About 60 million years ago, when I was 29, I was rocking it with one hand in the pocket of my brand new Diesel jeans, the other dexterously holding an until-that-night-totally-unfamiliar snooker cue stick.

I have two clear memories from that evening,

  1. The shimmery green tassels around the edge of the low-hanging table light.
  2. The ease and noisy euphoria with which I was sinking the balls.

Somewhere in the fog of cigarette smoke and long island iced teas (remember those?) I started visualising which ball was going to roll into which pocket, and the precise angle, and force, that was needed to strike it. I could feel the impact, the trajectory, the scattering of the other coloured balls, and finally, that exultant moment when it landed in the net. (I’m sure there are more precise technical terms for what I’ve just described. Forgive me).

Sweet.

This happened again and again, right up until the barman cleared my long island iced tea glass and with it my visioning skills. Just for the record I only had two. I’m not an animal.

Cut to last week and I’m watching a video on the power of visualisation. I was fascinated as the narrator described a research project where one group of basket ballers was required to shoot hoops for 20 minutes a day for 20 days (I think). Another group visualised shooting hoops for 20 minutes a day for 20 days, and a third group did nothing.

Here’s the thing, the group that shot hoops improved by 24%, while the group that just visualised shooting hoops, without even putting on their takkies, improved by 23%. Go figure. The group that did nothing, did nothing.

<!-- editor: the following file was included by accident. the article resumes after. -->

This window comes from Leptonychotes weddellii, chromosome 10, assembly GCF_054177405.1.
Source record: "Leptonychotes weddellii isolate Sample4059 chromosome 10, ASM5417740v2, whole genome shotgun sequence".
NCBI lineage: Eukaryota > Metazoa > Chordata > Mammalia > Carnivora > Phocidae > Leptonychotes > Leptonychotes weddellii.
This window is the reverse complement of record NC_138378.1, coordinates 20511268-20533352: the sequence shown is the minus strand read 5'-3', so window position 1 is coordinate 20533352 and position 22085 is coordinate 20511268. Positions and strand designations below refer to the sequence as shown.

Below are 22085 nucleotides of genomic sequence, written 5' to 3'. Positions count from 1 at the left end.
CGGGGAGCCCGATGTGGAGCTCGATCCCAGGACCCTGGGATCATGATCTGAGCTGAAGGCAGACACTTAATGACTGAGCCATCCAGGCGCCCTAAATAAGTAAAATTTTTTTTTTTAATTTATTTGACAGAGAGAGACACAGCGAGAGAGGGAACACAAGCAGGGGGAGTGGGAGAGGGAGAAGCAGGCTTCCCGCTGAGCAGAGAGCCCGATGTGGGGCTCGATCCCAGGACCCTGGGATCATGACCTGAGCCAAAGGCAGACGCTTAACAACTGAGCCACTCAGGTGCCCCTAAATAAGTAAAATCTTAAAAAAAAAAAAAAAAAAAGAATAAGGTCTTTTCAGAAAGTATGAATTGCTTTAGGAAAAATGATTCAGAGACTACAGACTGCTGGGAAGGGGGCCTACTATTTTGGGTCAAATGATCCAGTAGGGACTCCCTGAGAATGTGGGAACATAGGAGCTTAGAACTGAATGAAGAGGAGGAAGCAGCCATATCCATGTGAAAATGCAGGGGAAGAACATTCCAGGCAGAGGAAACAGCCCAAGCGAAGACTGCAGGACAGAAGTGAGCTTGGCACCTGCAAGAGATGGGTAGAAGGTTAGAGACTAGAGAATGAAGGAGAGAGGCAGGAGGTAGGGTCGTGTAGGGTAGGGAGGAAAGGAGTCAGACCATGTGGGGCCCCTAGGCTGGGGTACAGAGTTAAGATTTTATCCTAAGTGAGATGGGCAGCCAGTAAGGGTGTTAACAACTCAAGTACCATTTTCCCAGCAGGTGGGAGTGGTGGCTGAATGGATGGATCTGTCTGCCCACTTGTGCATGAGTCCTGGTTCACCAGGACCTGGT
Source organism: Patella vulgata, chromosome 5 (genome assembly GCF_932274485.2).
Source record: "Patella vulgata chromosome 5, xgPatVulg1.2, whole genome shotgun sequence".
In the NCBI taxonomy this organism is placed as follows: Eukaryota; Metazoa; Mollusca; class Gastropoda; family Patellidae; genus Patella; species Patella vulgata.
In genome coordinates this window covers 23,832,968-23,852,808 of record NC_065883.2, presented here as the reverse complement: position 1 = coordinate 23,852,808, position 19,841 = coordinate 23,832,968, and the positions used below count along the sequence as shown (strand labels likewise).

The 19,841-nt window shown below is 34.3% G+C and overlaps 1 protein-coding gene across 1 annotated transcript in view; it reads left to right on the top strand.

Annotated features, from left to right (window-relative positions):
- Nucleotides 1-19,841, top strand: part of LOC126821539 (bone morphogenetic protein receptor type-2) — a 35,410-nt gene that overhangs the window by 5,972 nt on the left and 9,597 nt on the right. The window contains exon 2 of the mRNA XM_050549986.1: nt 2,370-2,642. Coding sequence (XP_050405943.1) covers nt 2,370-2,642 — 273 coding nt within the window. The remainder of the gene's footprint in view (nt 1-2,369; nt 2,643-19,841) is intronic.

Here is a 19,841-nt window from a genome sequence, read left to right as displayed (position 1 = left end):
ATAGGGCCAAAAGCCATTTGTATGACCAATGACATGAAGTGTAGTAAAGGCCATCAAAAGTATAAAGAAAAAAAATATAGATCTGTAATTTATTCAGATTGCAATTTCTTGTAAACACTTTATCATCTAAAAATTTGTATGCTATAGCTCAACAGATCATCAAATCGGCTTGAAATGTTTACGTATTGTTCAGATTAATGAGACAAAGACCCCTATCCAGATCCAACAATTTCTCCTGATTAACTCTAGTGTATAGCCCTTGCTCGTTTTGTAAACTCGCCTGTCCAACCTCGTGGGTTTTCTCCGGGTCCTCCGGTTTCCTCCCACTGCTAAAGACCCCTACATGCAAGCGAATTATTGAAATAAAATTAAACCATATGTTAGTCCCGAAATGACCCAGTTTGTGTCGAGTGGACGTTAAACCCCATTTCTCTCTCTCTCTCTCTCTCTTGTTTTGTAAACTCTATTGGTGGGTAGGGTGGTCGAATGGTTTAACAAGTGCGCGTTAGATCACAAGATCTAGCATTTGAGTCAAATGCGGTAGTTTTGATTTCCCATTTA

The video goes on to say how Jim Carrey, Arnold Schwarzenegger, Lindsey Vonn (most successful female skier of all time), Will Smith, and a host of other celebrities and sports stars use visualisation as their go-to competitive advantage.

Says Zig Ziglar,

“If you want to reach a goal, you must see the reaching in your own mind before you actually arrive at your goal.”

When I told my teenage sons about the basketball hoop experiment, they asked if I’d ever visualised anything that came true. I didn’t tell them the pool story, but I did remind them about my International Toastmasters Competition win from earlier this year. I told them I’d visualised each moment: from what I would wear, to how I’d walk on stage, to the smile I’d give at the end, and most importantly, I visualised hearing my name as the competition chair announced the winner. Much like I’d done before becoming Head Girl in my matric year.

I have three words for you: it works, people!

You might think it’s esoteric nonsense, but the results speak for themselves. Ask Oprah.

Whatever you want – whether it’s more of the right clients, a better relationship with your children or a PhD in parabolas, visualise it.

Right now I’m visualising being awarded my green belt in karate.

Help me picture it.